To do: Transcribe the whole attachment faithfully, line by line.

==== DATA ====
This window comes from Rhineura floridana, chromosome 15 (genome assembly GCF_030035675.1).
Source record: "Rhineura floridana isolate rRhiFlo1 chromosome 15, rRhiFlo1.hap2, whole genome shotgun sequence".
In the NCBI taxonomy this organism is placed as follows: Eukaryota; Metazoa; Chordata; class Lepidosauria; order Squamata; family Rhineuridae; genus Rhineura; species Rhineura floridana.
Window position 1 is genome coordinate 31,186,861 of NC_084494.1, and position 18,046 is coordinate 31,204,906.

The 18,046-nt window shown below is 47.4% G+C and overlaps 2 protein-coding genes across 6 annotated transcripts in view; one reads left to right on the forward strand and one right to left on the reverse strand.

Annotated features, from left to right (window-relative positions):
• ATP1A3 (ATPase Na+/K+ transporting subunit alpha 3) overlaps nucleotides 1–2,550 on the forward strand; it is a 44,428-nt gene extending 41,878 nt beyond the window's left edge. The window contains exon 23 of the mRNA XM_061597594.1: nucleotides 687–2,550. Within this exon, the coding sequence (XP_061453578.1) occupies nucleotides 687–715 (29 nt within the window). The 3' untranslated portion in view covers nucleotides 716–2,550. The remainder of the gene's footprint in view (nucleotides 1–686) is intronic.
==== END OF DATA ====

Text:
This window comes from Rhineura floridana, chromosome 15 (genome assembly GCF_030035675.1).
Source record: "Rhineura floridana isolate rRhiFlo1 chromosome 15, rRhiFlo1.hap2, whole genome shotgun sequence".
In the NCBI taxonomy this organism is placed as follows: Eukaryota; Metazoa; Chordata; class Lepidosauria; order Squamata; family Rhineuridae; genus Rhineura; species Rhineura floridana.
Window position 1 is genome coordinate 31,186,861 of NC_084494.1, and position 18,046 is coordinate 31,204,906.

The 18,046-nt window shown below is 47.4% G+C and overlaps 2 protein-coding genes across 6 annotated transcripts in view; one reads left to right on the forward strand and one right to left on the reverse strand.

Annotated features, from left to right (window-relative positions):
• ATP1A3 (ATPase Na+/K+ transporting subunit alpha 3) overlaps nucleotides 1–2,550 on the forward strand; it is a 44,428-nt gene extending 41,878 nt beyond the window's left edge. The window contains exon 23 of the mRNA XM_061597594.1: nucleotides 687–2,550. Within this exon, the coding sequence (XP_061453578.1) occupies nucleotides 687–715 (29 nt within the window). The 3' untranslated portion in view covers nucleotides 716–2,550. The remainder of the gene's footprint in view (nucleotides 1–686) is intronic.